Following on from an exclusive from AllThingsD yesterday evening, it has been formally announced that President of Interactive Entertainment Don Mattrick will be leaving Microsoft for a position as CEO at Zynga from Monday, 08 July 2013.
Mark Pincus, founder of struggling social games company, sent a note to employees, players and shareholders yesterday to outline some important leadership changes: “I’ve always said to Bing and to our Board that if I could find someone who could do a better job as our CEO I’d do all I could to recruit and bring that person in. I’m confident than Don is that leader… Going forward I’ll continue my role as Chairman and Chief Product Officer. I’m excited to partner with Don and the rest of our team to return Zynga to its leadership role in inventing and growing Play as a core human experience.”
Microsoft CEO Steve Ballmer then sent an email to the company’s employees to inform them of the transition: “Since joining IE8 more than six years ago, Don and his team have accomplished much. Xbox Live members grew from 6 million to 48 million. Xbox 360 became the No. 1 selling console in North America the past 2 years. We introduced Kinect and have sold more than 24 million sensors. We released fantastic games, and, most importantly, we expanded Xbox to go beyond great gaming to deliver all the entertainment people want – sports, music, movies, live television and much more.”
Unfortunately however, a lot of gamers won’t agree with the first line of that statement above. After his presence at Microsoft’s recent Xbox One events, Mattrick has been on the receiving end of some harsh criticism. Consumers disappointed with the lesser focus on games during the big reveal in May took to various channels to share their displeasure; and Sony won the battle at E3 last month by reaffirming its old DRM policies versus the Xbox One’s new ones. After the conference, Microsoft made a dramatic U-turn over its decision to impose pre-owned games restrictions and online authentication on their next generation console.
It has been reported the move is largely unrelated to the rumoured major reorganisation, and sources say that talks between Mattrick and Zynga have been going on for some time. But the timing is still rather surprising. Microsoft is gearing up for the Xbox One’s launch in time for Christmas and the President of Interactive Entertainment would obviously have been closely involved in this.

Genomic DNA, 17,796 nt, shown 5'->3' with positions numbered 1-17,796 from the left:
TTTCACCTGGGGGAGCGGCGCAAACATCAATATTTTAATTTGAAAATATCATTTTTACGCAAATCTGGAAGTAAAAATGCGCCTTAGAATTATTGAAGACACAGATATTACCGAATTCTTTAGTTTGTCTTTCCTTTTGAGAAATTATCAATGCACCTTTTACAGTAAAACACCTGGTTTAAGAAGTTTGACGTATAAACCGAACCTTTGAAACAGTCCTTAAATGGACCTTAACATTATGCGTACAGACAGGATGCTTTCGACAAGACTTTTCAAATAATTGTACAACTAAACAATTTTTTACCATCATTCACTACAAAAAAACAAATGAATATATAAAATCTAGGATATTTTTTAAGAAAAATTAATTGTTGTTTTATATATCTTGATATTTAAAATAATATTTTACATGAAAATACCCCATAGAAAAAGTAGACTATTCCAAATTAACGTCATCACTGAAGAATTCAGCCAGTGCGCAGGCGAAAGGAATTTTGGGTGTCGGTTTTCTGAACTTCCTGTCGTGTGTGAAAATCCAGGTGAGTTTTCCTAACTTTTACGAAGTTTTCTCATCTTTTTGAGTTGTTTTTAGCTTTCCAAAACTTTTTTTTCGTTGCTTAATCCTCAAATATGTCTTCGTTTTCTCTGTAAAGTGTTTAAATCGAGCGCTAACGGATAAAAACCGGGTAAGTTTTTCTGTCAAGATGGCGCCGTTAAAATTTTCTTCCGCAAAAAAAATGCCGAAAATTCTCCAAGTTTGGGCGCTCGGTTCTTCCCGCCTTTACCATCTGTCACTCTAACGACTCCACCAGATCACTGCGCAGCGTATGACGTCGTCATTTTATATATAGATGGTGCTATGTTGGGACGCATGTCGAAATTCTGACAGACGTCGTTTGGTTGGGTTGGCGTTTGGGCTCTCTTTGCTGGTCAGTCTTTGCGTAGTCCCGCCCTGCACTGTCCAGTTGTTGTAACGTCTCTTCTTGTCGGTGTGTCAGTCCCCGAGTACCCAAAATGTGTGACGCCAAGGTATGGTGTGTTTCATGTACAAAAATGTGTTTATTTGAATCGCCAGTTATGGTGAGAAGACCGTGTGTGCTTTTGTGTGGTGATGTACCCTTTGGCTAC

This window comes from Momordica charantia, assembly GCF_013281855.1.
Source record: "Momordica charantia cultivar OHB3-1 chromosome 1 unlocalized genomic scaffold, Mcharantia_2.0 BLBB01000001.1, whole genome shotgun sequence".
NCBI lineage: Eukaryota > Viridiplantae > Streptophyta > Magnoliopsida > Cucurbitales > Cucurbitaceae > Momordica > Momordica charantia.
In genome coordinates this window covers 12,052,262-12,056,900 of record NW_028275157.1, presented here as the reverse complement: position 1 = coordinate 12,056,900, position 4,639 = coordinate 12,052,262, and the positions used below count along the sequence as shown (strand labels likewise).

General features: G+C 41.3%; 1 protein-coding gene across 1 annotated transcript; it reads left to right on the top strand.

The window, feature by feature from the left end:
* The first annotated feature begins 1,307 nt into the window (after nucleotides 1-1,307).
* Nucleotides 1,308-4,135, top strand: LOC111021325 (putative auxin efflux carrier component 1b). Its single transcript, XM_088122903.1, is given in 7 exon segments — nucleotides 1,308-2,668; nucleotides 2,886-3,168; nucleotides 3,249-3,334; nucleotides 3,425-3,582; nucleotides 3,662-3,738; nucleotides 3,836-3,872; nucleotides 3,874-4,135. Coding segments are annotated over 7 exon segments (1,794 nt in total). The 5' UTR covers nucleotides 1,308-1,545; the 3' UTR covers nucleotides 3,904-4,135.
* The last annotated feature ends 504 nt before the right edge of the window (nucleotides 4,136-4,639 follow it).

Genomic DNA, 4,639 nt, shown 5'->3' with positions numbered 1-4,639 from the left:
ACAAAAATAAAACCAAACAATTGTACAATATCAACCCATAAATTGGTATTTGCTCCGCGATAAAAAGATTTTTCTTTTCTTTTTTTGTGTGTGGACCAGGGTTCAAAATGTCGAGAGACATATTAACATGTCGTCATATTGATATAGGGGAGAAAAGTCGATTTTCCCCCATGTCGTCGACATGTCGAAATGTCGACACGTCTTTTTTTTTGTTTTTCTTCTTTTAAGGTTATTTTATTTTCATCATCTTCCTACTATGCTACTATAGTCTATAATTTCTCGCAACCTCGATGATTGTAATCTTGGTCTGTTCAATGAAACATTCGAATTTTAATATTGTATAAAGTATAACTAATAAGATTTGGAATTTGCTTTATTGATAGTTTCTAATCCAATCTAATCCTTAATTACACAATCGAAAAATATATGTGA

The destination is equally curious as Zynga has been dealing with some major challenges recently. A number of offices outside of its San Francisco headquarters have been closed; more than five-hundred staff have been laid off; revenue dropped over eighteen percent last quarter; and audience engagement metrics are falling. With Mattrick’s experience of working on turnarounds, the hire would be a massive one for Zynga as Pincus has been struggling to move the company into mobile quickly.
“Microsoft could mitigate potentially negative outlooks by positioning such leadership change at Xbox as part of the Xbox One policy turnaround,” said game industry analyst Billy Pidgeon. “Don Mattrick is very talented and could affect powerful changes at many game companies. Zynga would certainly benefit from such leadership. However, even major changes may prove insufficient to turn Zynga around at this point. Zynga has lost too much ground in the social and mobile sectors where smaller competitors have gained significantly.”
The obvious theory is that Mattrick was bumped due to the large amount of PR difficulties that have followed the next-generation console. If the sources are correct and he has been in talks with Zynga for some time, he would have either have already worked a long notice period or received a big pay-off. So we have only assume that either Microsoft has known about the move for a while now or the President of Interactive Entertainment received a golden handshake for a job not-so-well done.
Whatever the reason, the news seems to be positive for Zynga so far as their stock price rose 10.4% during the day, and another 2.6% to $3.15 a share in after-hours trading – good but still far below the initial public offering price. Microsoft’s stock dipped slightly, down 0.2%.